16 December 2009

Raging against the machine

It can't have escaped anyones attention, that apparently next week it will be Christmas, and in becoming of a festive tradition, the race for the 'Christmas Number 2' is on.

The race for the Number 1 spot has become such a formality that no bookie will offer anything but the very shortest odds on the X Factor winner being the winner, so the also rans chase for the number 2 spot.

But could this year be different? A campaign on that started on Facebook, and has spread through Twitter and Reddit has been suggesting that all right minded music fans buy a copy of Rage Against the Machine's "Killing in the Name Of" this week, in an attempt to bump the evil Simon Cowell off his throne.

On the surface, it seems like a bloody good idea. How dare some smug sanctimonious cock ruin Christmas by touting vacuous empty tunes at the vacuous empty headed masses just because the know that just like sheep, they'll flock out and buy them?

After all, isn't that supposed to be Cliff Richards job?

For years the charts have been 'fixed', and even more so at Christmas my music execs, canny advertising, and heavy radio play that drives songs to be Top of the Pops - but does it matter?

What we didn't used to see was all the manipulation that it takes to do that, but now everything is on display - especially in those trousers Cowell.

Does it really affect anyone in a negative way if some shite gets to number one for Christmas? And who am I to say it is shite? If it gives some 9 year old pleasure to receive 3 minutes of mind spunk, who am I to tell them that really they should be investigating The Falls back catalogue, or maybe trying some of Thom Yorkes solo stuff?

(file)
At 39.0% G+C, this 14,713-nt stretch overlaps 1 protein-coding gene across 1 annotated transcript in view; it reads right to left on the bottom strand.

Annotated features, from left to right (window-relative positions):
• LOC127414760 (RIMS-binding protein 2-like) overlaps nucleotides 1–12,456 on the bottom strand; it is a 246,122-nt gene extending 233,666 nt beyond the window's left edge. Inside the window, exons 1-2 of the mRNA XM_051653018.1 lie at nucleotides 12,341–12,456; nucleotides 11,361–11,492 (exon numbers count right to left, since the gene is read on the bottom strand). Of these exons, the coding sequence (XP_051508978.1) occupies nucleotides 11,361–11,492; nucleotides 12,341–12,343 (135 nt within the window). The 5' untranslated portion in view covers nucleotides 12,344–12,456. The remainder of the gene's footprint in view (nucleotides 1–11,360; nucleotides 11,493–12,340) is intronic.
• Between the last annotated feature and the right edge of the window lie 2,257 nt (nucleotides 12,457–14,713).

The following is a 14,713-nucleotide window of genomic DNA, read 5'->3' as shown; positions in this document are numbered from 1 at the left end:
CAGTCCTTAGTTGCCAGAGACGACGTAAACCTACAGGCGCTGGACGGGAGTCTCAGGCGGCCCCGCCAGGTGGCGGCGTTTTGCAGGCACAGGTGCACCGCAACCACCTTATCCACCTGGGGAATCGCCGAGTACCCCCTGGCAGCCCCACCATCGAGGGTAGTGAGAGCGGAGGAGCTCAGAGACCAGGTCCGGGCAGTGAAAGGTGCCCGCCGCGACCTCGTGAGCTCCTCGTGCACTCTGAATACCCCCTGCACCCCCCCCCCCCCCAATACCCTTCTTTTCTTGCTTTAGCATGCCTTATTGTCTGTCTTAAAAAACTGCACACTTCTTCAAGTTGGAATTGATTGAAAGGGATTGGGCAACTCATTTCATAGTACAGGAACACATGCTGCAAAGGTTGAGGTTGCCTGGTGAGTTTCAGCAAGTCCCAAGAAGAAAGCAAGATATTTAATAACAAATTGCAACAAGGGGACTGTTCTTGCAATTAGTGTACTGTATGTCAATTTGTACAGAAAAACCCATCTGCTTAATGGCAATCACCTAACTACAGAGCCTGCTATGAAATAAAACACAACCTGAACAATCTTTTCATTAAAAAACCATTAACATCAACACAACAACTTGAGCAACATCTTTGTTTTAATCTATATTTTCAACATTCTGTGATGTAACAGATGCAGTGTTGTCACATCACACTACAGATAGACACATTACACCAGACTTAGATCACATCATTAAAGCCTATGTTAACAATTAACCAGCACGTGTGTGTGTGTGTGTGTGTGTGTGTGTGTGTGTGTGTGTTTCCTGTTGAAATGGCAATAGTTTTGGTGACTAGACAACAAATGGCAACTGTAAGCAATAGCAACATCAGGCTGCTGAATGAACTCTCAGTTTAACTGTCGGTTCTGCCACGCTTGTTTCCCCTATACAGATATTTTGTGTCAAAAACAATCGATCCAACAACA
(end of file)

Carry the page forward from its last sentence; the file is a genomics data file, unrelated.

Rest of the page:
If it gets them into listening to music, surely that's a good thing, and will give them some embarrassing 'first record' stories to tell their muso friends when older - and if not - where's the harm? I've got a friend who only owns 7 cd's. I don't understand how this can be possible, but I think no less of him for it.

I don't own a single golf club, but apparently it is just as pleasurable a pastime as listening to music - as is being number one. It just has no bearing on me.

I suppose the difference with music and golf is, golf can't be manipulated - but what about books?

For years any book mentioned on Richard and Judy, or Oprah has been pretty much guaranteed to be a best seller, but do you get militant readers up and down the country insisting we all buy Ricky Gervais' "Flanimals" just to keep Delia Smiths perennial Christmas cook book down?


The Christmas number 1 single, is yesterdays news. A festive popularity contest and nothing more. In years gone by with just the Top of the Pops Christmas special and a handful of radio stations it mattered more to the consumer, because that was all you would hear for days. Now we have 14 billion radio and tv stations, so if you don't like what's being played on one, you can probably find something you do like on another. Or just make your own festive playlist on itunes, spotify, or a good old fashioned mixtape.

So if you want to spoil Simons fun, go buy a copy of Killing in the Name Of. Despite my ramblings above, I have done. Not necessarily fro the X factor thing, but because it made me realise that I didn't own a copy, and it is a truly great song. And I'm just curious is any radio station will play it (heavily bleeped) if it does succeed. So on those counts buy it.

If you really don't want to, that's fine - as RATM's front man Zack de la Rocha will testify many, many times...

"Fuck you I won't do what you tell me"

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